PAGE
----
BALDWIN: Splashy headlines, juicy gossip and bold face names, that's been the business strategy for the "National Enquirer" for decades but was blackmail also part of the plan? According to amazon founder and CEO Jeff Bezos the answer to that question is yes, in an explosive 2,000-word blog post, Bezos is accusing AMI of both blackmail and extortion and now CNN has learned that federal prosecutors are trying to determine if AMI, the parent company of the enquirer has violated a none prosecutorial deal. It was going to blow the cover on this affair that he was having with his now girlfriend Lauren Sanchez. "National Enquirer" also obtained photos and text messages of the couple. Bezos spared no expense to find out who leaked to the tabloid. And here's where this alleged blackmail fits in. Bezos claims AMI threatened to publish those pictures and text messages if his team did not drop the politically motivated charges. Bezos response was clear, bring it. So, Gloria Borger is back with me. Also, with us media reporter Oliver Darcy and Elie Honig. So, my goodness, has been a day. AMI has now responded to that Bezos blog post and claims and AMI says what?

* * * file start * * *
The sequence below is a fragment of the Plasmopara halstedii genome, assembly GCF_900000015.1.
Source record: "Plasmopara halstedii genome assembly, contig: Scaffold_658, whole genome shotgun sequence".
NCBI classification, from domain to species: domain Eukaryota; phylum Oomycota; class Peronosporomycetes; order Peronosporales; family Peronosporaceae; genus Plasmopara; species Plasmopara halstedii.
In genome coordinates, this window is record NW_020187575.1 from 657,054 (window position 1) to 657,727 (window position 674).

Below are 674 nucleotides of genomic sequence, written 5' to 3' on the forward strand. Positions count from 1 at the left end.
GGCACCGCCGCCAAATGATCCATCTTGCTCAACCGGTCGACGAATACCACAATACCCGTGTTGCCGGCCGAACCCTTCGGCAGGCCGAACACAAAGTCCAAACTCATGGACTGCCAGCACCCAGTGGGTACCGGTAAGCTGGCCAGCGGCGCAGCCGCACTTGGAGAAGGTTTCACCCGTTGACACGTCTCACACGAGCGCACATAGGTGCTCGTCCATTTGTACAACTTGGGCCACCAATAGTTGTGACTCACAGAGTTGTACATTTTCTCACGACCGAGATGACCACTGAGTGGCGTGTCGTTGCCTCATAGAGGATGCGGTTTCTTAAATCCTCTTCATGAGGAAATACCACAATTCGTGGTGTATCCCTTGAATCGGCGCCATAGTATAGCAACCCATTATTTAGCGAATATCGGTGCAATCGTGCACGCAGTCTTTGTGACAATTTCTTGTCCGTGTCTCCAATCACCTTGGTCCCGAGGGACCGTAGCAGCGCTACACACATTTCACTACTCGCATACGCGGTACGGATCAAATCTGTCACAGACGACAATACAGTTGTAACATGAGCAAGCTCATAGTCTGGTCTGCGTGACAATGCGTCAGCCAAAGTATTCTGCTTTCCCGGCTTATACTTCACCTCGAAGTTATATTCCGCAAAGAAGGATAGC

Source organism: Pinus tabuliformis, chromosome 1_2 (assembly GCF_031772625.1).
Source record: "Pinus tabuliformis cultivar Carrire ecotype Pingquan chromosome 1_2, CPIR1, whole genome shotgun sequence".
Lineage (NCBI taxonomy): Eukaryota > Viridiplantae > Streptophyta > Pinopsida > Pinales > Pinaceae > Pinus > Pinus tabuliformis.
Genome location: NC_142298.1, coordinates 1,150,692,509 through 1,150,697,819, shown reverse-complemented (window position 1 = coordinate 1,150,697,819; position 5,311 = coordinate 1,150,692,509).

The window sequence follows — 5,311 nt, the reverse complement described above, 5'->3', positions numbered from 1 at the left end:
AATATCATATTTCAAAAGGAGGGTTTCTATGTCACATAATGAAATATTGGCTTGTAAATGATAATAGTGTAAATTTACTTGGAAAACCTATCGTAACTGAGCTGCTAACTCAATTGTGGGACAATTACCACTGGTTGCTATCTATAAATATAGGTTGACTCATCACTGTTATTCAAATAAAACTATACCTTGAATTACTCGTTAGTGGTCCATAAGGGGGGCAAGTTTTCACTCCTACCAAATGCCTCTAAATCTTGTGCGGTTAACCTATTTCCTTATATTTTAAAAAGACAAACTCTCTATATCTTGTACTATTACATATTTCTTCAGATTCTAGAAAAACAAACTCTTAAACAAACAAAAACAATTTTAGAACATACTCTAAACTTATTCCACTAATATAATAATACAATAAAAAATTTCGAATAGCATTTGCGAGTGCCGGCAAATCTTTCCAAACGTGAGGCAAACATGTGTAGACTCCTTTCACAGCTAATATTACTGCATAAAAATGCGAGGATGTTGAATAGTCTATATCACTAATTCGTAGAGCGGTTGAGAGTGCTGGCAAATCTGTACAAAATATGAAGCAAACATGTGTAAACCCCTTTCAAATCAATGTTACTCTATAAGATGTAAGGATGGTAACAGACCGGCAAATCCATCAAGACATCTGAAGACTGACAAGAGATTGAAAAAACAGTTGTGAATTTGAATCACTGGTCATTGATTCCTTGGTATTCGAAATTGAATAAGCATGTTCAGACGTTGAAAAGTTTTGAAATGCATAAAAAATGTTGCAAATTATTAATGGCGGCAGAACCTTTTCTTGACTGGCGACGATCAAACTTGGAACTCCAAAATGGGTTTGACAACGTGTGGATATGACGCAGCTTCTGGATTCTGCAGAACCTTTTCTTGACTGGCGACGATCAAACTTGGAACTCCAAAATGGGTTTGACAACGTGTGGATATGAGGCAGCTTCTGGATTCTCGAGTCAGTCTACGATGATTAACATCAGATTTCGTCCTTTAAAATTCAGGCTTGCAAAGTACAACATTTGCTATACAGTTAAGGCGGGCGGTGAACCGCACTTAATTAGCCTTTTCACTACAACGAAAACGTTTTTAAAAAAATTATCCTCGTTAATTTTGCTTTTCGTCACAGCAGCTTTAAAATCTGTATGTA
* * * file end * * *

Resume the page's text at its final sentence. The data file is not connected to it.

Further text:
[15:40:00] OLIVER DARCY, CNN BUSINESS SENIOR MEDIA REPORTER: We're getting a response from AMI. We were waiting and waiting and AMI finally came out this morning and they basically say, they defend their practices but they said they'll look in to it. Specifically, they said American media believes fervently that it acted lawfully in the reporting of the story about Mr. Bezos. Further, at the time of the recent allegations made by Mr. Bezos, it was a good faith negotiation to resolve all matters with him and they go on to say that they'll be launching this investigation, nevertheless. I wouldn't expect much from that.